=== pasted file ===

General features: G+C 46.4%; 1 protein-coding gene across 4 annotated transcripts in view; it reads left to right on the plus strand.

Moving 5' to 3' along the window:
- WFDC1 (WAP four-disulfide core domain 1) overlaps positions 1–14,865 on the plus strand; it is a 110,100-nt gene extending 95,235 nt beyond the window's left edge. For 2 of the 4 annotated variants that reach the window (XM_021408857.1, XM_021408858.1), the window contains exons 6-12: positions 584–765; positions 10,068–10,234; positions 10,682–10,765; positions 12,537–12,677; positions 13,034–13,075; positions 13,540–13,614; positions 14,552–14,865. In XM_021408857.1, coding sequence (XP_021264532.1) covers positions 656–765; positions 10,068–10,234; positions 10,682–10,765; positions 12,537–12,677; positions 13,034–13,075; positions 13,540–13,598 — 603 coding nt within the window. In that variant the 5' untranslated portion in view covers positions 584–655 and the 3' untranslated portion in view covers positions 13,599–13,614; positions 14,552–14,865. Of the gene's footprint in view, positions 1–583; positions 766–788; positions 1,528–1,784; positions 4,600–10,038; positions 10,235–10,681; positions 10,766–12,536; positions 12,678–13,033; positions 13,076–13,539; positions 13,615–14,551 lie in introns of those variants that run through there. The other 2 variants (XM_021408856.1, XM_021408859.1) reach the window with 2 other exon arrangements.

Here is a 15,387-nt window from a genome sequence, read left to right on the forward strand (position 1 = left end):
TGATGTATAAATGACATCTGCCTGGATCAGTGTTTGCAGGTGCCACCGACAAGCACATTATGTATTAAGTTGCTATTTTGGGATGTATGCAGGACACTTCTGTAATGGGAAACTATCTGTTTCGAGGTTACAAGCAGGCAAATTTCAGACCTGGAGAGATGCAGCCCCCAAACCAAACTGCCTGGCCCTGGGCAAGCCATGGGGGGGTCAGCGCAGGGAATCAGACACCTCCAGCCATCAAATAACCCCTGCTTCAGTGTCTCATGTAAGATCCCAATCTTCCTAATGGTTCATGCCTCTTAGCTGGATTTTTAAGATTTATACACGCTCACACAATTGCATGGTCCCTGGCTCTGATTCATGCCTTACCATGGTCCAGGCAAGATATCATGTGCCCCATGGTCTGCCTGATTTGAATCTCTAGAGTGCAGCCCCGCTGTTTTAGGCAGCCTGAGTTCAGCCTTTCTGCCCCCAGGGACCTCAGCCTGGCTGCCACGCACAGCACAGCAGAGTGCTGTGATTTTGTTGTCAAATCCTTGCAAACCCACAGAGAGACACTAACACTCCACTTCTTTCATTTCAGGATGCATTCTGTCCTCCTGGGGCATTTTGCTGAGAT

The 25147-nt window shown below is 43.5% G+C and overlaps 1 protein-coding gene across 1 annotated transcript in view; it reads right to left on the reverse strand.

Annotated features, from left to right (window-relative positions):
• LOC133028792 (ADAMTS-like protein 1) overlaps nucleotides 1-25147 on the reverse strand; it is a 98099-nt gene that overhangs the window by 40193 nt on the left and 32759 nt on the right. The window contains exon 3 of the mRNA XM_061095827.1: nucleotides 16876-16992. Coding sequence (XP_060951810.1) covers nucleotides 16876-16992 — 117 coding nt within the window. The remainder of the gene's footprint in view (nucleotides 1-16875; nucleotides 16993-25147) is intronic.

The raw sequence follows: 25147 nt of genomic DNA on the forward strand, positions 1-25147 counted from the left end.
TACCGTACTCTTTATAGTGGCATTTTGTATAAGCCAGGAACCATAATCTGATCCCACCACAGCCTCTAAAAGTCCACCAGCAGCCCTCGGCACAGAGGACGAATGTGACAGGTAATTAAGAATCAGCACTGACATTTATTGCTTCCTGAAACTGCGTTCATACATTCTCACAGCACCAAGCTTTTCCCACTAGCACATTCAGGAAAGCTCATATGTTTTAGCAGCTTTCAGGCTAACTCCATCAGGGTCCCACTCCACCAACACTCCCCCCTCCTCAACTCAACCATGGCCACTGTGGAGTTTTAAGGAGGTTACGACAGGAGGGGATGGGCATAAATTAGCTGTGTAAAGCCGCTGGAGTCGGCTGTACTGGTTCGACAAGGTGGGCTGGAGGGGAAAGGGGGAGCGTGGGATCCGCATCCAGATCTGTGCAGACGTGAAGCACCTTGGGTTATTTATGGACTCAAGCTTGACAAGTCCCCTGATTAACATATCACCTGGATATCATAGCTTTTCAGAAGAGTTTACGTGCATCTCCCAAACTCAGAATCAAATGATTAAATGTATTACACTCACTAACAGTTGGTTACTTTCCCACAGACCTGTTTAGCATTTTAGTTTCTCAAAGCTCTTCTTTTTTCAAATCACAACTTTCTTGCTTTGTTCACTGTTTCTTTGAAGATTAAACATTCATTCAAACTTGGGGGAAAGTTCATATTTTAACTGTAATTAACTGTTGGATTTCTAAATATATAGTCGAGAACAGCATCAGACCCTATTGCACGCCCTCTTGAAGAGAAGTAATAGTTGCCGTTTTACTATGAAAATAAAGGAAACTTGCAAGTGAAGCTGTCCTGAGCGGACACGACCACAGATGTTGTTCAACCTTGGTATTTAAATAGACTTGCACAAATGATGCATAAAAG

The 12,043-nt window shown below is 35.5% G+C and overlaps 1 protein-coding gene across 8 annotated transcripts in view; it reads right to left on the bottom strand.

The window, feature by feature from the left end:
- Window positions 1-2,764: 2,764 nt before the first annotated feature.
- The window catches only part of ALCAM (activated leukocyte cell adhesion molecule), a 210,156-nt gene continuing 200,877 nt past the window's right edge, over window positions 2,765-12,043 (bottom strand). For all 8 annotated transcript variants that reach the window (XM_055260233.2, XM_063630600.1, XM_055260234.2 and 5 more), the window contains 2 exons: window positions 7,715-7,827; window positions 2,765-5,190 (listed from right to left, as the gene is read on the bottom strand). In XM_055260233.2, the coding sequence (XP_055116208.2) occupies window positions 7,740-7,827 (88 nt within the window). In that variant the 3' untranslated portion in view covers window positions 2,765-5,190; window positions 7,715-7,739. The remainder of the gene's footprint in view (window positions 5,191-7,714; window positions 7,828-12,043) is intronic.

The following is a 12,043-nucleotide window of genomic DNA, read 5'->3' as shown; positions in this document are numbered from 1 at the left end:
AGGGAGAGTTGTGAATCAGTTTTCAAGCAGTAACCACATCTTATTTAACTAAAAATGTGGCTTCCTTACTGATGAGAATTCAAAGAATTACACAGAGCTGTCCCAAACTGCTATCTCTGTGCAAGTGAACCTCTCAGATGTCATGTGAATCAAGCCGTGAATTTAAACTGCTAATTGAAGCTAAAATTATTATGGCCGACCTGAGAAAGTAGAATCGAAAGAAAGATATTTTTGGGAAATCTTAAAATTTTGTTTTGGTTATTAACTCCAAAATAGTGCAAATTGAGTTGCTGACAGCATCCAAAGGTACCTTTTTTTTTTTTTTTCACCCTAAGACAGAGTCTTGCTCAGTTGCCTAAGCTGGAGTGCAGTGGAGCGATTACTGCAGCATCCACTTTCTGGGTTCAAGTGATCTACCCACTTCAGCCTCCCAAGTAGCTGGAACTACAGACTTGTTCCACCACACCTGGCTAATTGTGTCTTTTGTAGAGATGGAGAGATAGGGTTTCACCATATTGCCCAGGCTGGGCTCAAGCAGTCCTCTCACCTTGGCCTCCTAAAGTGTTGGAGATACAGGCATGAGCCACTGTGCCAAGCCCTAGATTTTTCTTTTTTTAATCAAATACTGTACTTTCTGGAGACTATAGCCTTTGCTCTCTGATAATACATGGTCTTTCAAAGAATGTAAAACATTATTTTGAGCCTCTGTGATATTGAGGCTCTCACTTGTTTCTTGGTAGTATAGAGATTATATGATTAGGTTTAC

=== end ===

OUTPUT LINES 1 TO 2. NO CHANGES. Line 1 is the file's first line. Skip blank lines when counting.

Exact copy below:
General features: G+C 46.4%; 1 protein-coding gene across 4 annotated transcripts in view; it reads left to right on the plus strand.

Moving 5' to 3' along the window: